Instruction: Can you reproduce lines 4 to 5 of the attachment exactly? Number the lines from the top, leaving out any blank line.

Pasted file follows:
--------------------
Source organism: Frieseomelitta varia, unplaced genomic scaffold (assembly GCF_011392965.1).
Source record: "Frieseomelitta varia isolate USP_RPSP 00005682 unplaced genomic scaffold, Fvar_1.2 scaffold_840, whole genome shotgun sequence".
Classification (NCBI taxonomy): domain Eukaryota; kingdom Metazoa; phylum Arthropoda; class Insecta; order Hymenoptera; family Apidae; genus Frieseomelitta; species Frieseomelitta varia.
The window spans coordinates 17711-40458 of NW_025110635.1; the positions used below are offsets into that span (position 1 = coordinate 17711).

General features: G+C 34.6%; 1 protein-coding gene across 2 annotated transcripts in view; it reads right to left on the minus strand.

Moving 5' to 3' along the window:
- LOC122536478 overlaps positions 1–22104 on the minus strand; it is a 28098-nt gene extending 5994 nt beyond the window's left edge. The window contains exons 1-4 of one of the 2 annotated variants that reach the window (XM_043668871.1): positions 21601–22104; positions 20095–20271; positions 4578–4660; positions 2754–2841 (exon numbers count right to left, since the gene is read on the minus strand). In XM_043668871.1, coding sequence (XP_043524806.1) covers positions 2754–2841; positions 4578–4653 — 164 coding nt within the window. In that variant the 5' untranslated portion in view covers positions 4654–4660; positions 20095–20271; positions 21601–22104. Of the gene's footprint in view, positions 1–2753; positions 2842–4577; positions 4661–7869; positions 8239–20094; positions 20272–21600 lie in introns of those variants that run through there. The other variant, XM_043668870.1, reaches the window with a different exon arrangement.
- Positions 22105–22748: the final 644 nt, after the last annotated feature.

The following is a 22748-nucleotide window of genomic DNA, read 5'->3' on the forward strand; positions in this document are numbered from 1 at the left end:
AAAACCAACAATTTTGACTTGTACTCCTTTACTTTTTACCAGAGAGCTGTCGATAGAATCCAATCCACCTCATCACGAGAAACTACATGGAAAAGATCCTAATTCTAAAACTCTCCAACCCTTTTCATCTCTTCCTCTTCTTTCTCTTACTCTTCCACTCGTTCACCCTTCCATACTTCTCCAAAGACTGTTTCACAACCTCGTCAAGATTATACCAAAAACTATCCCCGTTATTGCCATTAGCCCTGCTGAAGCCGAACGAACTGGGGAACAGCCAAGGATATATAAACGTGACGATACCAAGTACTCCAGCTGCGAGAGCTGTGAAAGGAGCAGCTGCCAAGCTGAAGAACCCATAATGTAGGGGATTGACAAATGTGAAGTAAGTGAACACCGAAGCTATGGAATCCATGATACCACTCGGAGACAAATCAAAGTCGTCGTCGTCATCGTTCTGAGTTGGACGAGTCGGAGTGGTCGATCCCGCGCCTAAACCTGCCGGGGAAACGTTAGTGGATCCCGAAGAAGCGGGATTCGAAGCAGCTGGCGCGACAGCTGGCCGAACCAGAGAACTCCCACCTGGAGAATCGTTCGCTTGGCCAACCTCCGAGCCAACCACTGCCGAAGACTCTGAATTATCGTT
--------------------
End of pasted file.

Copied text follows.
The window spans coordinates 17711-40458 of NW_025110635.1; the positions used below are offsets into that span (position 1 = coordinate 17711).

General features: G+C 34.6%; 1 protein-coding gene across 2 annotated transcripts in view; it reads right to left on the minus strand.